M·CAM Teams Up With Model Village To Create The First Private Water Utility in Papua New Guinea
CHARLOTTESVILLE,VA & FAREA MODEL VILLAGE, PAPUA NEW GUINEA- Two weeks ago a team from M•CAM Inc. returned back to Charlottesville, Virginia having launched another example of humanity’s untapped potential. They successfully helped a team in Papua New Guinea to create the first privately owned community water utility project in the country. The following is a recap of the project by team member, Katie Martin.
The story goes like this. One day it hits them, the perfect idea to fix [insert massive worldwide problem here]. They schedule meetings, talk to investors, draw up a strategy, and things start coming together; at least for now. One of them gets the flu, another gets a promotion at work, someone else decided to move and has to put their kids through private school. In all of the madness the idea gets lost. “There’s not enough funding!” “I just don’t have the time.” “They’ve got me working on this new project that requires my full attention.” “No one will take us seriously.” Alas, another great idea gets pushed aside to the chaos of life and a group of people goes hungry / without water / dies of curable disease. This is not that story. I don’t want to spoil the ending but, this is a story about aligning resources and empowering a community of people from all around the world to bring drinkable, cholera-free water to a community of 5,000 displaced peoples in Papua New Guinea.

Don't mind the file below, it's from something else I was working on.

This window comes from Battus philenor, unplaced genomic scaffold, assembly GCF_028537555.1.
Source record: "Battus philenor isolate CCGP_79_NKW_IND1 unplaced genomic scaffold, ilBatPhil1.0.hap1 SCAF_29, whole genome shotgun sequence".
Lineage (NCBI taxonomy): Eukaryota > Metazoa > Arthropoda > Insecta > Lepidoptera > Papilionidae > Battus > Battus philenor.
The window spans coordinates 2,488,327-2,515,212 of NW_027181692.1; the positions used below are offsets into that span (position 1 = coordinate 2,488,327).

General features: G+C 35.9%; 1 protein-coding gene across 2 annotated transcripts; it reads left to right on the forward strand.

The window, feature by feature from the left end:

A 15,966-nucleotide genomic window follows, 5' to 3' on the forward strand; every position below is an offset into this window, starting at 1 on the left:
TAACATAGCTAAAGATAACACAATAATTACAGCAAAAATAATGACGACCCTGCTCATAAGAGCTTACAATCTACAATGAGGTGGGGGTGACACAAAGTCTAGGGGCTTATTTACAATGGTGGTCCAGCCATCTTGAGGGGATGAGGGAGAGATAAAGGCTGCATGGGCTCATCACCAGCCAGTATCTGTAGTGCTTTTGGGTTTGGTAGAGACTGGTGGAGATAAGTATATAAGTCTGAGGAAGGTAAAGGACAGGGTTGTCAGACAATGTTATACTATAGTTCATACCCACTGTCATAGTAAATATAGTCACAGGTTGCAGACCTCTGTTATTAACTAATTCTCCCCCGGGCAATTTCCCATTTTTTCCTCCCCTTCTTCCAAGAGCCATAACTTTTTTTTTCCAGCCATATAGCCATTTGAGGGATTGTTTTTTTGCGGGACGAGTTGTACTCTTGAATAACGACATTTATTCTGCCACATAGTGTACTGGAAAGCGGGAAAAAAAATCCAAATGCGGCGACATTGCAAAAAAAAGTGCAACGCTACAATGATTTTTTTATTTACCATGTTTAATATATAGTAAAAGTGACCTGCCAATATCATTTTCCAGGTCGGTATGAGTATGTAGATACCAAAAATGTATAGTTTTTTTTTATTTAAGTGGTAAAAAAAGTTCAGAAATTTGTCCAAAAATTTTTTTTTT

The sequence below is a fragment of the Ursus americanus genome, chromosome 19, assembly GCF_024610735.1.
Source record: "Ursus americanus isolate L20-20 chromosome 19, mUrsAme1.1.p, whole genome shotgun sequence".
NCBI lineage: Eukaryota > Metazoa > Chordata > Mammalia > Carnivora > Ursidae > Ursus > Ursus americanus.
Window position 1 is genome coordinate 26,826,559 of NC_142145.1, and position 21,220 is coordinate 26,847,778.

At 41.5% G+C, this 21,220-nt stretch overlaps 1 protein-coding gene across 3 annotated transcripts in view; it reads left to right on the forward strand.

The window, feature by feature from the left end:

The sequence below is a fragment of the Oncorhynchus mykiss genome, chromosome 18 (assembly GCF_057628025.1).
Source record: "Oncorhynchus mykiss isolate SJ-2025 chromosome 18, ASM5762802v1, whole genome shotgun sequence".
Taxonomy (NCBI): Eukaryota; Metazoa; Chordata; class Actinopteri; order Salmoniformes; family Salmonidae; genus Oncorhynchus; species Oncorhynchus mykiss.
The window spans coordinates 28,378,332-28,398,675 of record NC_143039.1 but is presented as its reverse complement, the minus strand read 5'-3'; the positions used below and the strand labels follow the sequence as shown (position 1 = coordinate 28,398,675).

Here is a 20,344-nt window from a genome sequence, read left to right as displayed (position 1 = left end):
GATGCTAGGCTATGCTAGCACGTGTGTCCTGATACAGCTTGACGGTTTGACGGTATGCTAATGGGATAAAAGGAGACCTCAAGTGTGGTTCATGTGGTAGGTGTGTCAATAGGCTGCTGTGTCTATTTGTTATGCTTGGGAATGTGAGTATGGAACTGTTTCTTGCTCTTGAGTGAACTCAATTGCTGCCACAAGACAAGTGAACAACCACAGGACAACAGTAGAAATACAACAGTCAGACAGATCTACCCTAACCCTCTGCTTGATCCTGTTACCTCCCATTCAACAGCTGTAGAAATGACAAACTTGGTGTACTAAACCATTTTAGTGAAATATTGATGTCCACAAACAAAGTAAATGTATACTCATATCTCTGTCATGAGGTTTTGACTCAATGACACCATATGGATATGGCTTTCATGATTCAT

“Why Papua New Guinea?” you may be asking yourself. The real question is, why not? When people talk about Papua New Guinea, most of them have no clue where it is or ask why you’re going to Africa. The few who actually have a glimmer of context immediately jump to the mid-twentieth century fables of Margaret Mead and her contorted representation of the country. They could not be more inaccurate. Papua New Guinea is a conglomerate of islands to the north of Australia. The “main island” and setting for our story is the Eastern half of the island Papua New Guinea shares with Indonesia. It is a tropical country with a climate and environment that looks like any postcard of paradise would. It is a place rich with resources, beautiful people, abundant agriculture, and Jurassic Park-like views. Unfortunately, most of the world only sees one of these things and, I’ll give you a hint, it’s not Jurassic Park. For years and years, Papua New Guinea has been disenfranchised and exploited for its natural resources. Gold, copper, silver, gas, oil, you name it, there is some one some where claiming it and contributing to the loss of this paradise. This is where our story begins